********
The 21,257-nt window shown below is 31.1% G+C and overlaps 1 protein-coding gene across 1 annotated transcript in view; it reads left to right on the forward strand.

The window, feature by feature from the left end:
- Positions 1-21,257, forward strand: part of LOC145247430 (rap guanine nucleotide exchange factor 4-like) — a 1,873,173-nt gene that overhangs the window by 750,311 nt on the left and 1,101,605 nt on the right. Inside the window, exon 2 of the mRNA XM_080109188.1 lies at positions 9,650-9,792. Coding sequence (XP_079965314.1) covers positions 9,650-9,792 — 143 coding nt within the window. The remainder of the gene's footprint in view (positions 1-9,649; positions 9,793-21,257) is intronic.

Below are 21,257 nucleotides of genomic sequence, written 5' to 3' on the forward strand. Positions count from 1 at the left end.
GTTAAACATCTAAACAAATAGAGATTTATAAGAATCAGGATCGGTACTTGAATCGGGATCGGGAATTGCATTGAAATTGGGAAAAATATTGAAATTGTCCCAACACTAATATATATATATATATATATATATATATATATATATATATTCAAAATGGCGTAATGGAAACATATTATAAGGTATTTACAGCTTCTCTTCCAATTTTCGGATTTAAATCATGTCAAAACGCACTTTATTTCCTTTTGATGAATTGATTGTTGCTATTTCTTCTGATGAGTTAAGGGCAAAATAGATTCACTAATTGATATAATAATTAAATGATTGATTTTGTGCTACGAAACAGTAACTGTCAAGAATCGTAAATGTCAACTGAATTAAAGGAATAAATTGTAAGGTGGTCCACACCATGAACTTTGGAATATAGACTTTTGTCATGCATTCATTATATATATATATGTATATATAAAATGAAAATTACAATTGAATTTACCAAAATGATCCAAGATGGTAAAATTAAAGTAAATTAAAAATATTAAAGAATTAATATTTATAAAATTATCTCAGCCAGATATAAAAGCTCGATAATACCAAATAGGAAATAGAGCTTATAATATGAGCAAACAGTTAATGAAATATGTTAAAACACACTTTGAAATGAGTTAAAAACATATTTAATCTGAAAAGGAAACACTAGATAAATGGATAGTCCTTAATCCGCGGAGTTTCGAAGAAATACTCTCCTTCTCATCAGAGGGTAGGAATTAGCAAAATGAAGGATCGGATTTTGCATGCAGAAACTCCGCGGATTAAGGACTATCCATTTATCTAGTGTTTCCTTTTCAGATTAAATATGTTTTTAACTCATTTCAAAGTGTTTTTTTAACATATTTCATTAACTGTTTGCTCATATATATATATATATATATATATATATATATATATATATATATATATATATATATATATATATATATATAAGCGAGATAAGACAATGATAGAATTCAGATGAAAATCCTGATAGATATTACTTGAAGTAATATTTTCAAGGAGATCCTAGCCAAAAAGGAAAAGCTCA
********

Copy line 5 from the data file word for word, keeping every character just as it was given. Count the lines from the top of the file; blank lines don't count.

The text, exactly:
GTTAAACATCTAAACAAATAGAGATTTATAAGAATCAGGATCGGTACTTGAATCGGGATCGGGAATTGCATTGAAATTGGGAAAAATATTGAAATTGTCCCAACACTAATATATATATATATATATATATATATATATATATATATATTCAAAATGGCGTAATGGAAACATATTATAAGGTATTTACAGCTTCTCTTCCAATTTTCGGATTTAAATCATGTCAAAACGCACTTTATTTCCTTTTGATGAATTGATTGTTGCTATTTCTTCTGATGAGTTAAGGGCAAAATAGATTCACTAATTGATATAATAATTAAATGATTGATTTTGTGCTACGAAACAGTAACTGTCAAGAATCGTAAATGTCAACTGAATTAAAGGAATAAATTGTAAGGTGGTCCACACCATGAACTTTGGAATATAGACTTTTGTCATGCATTCATTATATATATATATGTATATATAAAATGAAAATTACAATTGAATTTACCAAAATGATCCAAGATGGTAAAATTAAAGTAAATTAAAAATATTAAAGAATTAATATTTATAAAATTATCTCAGCCAGATATAAAAGCTCGATAATACCAAATAGGAAATAGAGCTTATAATATGAGCAAACAGTTAATGAAATATGTTAAAACACACTTTGAAATGAGTTAAAAACATATTTAATCTGAAAAGGAAACACTAGATAAATGGATAGTCCTTAATCCGCGGAGTTTCGAAGAAATACTCTCCTTCTCATCAGAGGGTAGGAATTAGCAAAATGAAGGATCGGATTTTGCATGCAGAAACTCCGCGGATTAAGGACTATCCATTTATCTAGTGTTTCCTTTTCAGATTAAATATGTTTTTAACTCATTTCAAAGTGTTTTTTTAACATATTTCATTAACTGTTTGCTCATATATATATATATATATATATATATATATATATATATATATATATATATATATATATATATATATATATAAGCGAGATAAGACAATGATAGAATTCAGATGAAAATCCTGATAGATATTACTTGAAGTAATATTTTCAAGGAGATCCTAGCCAAAAAGGAAAAGCTCA